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Will steel shot make my gun obsolete?

Richard Atkins investigates the question

game shooting

If you are thinking of changing your gun, do some research first

Probably the most common cause for concern with the proposed lead shot ban is: “Can I use steel shot cartridges in my gun?” First, I’d like to echo the words of the well-respected English game gun specialist dealer, Francis Lovel: “Do not panic.” Hearing of those who have assumed steel shot will make their old gun obsolete,  a ‘wall hanger’ and all the negative things heard and read about, Francis advises against snap decisions.

So, how worried need we be? There is no single answer, because every older shotgun not proofed for use with steel shot must be properly assessed on its own merits, taking several factors into account, such as:

• Age, construction and condition

• Choke

• Barrel wall material and thickness

• Chamber length

• Is it still in proof now?

Bear in mind that older guns were made in various qualities of materials and action designs, hence their suitability for use with steel shot cartridges also varies.

The British Proof Authority (BPA) has made clear that it cannot make any recommendations for any guns bearing pre- 1954 proof marks due to age and potential wear, and suggest guns of this age be inspected by a reputable gundealer before contemplating use with steel shot.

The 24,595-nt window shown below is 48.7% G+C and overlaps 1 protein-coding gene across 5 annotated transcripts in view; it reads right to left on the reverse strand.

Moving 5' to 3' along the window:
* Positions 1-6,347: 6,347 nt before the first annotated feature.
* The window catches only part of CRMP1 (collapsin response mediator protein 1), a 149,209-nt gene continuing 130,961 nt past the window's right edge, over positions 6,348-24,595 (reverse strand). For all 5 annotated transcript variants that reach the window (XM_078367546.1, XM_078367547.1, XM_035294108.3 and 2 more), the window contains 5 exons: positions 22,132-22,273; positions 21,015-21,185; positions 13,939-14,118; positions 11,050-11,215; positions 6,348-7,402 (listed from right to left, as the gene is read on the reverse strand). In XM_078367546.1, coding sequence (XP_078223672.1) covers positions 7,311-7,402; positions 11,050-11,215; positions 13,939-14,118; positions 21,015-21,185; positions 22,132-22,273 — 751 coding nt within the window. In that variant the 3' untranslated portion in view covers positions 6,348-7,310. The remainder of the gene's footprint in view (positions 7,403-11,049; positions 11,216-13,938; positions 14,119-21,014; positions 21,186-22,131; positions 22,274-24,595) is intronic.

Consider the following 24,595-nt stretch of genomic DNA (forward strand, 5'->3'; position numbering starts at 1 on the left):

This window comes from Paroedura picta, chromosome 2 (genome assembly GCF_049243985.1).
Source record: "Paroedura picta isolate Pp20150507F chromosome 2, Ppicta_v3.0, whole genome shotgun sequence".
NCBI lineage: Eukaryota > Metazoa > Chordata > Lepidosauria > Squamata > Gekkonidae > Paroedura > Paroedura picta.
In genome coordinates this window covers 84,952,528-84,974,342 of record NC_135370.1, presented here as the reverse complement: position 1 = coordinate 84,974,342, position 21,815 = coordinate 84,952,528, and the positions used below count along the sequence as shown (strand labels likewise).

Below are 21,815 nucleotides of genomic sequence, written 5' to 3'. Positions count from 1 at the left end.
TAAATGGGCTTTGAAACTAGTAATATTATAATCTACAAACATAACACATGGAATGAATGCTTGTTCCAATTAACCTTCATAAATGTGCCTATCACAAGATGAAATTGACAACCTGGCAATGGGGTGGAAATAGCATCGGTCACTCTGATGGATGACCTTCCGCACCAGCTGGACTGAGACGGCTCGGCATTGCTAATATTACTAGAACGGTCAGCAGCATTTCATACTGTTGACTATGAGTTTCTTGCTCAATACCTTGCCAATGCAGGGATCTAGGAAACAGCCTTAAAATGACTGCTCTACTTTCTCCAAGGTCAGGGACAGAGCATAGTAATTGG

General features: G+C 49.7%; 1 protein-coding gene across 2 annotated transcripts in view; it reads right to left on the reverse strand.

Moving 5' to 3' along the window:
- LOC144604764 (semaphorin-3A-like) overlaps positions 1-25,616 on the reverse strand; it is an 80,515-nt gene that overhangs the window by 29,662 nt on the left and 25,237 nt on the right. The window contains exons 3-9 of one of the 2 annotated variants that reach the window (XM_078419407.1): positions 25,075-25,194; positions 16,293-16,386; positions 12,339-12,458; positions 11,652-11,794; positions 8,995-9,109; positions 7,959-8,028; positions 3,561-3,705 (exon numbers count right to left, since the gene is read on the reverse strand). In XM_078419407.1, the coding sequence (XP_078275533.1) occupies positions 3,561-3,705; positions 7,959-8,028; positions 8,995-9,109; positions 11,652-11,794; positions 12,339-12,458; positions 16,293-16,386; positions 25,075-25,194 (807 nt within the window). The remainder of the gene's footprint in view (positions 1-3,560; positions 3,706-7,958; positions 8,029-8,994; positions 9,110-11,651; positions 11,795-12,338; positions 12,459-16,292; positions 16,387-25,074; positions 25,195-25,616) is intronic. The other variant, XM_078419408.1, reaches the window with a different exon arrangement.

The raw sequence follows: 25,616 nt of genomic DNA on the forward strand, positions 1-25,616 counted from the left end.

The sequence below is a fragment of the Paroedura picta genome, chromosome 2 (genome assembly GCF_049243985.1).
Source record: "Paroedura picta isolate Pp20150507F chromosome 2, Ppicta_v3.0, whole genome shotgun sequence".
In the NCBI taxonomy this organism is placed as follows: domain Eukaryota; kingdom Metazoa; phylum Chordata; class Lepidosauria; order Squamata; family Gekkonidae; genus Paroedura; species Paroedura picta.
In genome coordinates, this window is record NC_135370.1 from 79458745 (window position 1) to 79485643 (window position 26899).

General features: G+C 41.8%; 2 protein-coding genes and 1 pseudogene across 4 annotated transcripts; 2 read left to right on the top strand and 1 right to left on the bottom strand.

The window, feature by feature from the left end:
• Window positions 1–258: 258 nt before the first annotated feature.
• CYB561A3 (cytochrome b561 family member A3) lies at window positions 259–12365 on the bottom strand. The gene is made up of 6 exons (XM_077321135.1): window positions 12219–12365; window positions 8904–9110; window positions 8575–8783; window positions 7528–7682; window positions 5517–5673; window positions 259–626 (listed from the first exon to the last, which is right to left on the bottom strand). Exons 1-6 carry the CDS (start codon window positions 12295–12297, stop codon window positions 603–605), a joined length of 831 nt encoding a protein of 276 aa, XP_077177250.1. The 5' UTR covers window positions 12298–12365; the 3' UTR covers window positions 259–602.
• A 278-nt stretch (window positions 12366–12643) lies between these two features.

However, considerable numbers of post-1954, pre-steel-shot-proof guns are in regular use and good condition. Owners of these guns can relax, because the Permanent International Commission (CIP), when framing the specifications for steel-shotproof and performance limits for steel shot cartridges, took the needs of these guns manufactured into account.

It was obvious that such a rich heritage of guns could not and must not be consigned to the scrapheap due to the introduction of steel shot cartridges. That’s why there are two very distinct categories of steel shot cartridges: standard (which CIP refers to as ‘ordinary’) and high performance (HP) steel. For ease of reference, I will use the term standard steel in place of ‘ordinary’. Will your gun be obsolete if we move towards steel shot? Richard Atkins investigates this question.

steel cartridges

It is worth getting an expert opinion on a gun’s suitability

HP steel cartridges are designed only for use in the steel proof tested and marked with the fleur-de-lis symbol among their proof marks. Best advice from the BPA and knowledgeable gunmakers is not to subject English-style game guns to HP steel proof. Experiments indicate that success rates are very low.

Standard steel cartridges are specifically designed for use in guns that bear standard nitro proof marks for standard lead shot cartridges and are still in proof. For a majority of owners of older guns, these are the purpose-made option already. Indeed, the majority of new steel shot cartridges coming onto the UK market are of the standard steel category.